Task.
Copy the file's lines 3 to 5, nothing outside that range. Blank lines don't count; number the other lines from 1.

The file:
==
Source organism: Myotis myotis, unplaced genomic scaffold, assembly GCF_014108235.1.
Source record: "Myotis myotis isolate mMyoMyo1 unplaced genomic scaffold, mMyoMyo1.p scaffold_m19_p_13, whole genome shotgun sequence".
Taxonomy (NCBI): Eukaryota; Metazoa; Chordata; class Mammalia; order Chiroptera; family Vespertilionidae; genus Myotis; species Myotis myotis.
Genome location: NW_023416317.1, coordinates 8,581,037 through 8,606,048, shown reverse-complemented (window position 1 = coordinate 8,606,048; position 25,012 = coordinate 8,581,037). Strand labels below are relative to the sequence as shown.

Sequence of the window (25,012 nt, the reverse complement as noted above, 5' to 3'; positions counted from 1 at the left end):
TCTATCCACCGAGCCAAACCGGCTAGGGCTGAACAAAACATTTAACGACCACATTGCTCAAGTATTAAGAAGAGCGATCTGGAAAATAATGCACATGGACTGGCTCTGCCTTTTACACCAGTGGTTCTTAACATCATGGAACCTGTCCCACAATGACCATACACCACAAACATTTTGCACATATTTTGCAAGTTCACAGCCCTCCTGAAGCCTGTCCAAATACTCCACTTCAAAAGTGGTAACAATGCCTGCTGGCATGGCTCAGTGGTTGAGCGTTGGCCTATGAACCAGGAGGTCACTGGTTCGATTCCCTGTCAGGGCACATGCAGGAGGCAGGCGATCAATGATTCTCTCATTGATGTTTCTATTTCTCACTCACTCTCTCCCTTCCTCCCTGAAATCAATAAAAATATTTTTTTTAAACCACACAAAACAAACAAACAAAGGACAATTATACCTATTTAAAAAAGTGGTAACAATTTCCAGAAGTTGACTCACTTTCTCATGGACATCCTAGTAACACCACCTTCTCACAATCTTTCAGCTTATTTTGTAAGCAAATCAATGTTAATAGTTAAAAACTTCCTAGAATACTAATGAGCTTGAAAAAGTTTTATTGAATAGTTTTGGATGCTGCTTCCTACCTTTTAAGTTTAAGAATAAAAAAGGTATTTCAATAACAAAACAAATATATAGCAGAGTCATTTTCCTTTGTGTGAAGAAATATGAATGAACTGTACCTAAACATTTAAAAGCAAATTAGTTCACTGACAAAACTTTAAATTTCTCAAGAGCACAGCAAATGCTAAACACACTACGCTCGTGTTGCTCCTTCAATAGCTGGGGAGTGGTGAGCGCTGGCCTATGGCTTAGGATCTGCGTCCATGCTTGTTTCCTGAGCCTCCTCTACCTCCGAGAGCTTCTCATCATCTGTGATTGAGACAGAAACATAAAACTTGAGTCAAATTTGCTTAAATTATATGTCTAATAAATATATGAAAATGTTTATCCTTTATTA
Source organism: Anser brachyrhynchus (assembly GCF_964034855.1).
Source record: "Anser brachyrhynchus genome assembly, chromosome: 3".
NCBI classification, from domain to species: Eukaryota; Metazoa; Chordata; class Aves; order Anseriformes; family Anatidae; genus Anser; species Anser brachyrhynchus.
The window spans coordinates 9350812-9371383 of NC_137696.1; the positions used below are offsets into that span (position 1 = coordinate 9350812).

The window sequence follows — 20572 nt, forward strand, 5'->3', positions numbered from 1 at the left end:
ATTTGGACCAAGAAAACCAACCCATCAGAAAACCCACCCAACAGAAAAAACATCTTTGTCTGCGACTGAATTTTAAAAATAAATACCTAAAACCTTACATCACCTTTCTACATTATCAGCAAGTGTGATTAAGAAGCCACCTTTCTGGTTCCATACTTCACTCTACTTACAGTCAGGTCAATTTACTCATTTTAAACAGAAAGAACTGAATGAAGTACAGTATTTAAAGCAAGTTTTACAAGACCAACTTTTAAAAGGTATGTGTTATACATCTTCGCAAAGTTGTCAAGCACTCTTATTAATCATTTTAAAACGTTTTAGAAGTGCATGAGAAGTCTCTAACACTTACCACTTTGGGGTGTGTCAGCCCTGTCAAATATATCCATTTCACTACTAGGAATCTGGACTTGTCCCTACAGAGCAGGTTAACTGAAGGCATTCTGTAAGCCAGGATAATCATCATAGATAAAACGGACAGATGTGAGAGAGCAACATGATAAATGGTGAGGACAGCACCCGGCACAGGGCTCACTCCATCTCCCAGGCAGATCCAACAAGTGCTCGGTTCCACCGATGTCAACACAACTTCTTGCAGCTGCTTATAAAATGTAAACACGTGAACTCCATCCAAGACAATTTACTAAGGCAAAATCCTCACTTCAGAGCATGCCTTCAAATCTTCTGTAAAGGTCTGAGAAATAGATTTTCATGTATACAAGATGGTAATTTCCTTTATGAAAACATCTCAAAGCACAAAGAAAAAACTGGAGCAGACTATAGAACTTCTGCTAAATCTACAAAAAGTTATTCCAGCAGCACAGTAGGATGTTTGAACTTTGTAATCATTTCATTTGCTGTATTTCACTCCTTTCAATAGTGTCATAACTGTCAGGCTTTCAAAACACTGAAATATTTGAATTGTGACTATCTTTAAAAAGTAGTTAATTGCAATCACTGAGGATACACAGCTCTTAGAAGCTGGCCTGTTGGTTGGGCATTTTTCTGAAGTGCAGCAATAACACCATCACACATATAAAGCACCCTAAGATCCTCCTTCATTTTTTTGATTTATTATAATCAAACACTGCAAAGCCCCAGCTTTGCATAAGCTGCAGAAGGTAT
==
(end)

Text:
Taxonomy (NCBI): Eukaryota; Metazoa; Chordata; class Mammalia; order Chiroptera; family Vespertilionidae; genus Myotis; species Myotis myotis.
Genome location: NW_023416317.1, coordinates 8,581,037 through 8,606,048, shown reverse-complemented (window position 1 = coordinate 8,606,048; position 25,012 = coordinate 8,581,037). Strand labels below are relative to the sequence as shown.

Sequence of the window (25,012 nt, the reverse complement as noted above, 5' to 3'; positions counted from 1 at the left end):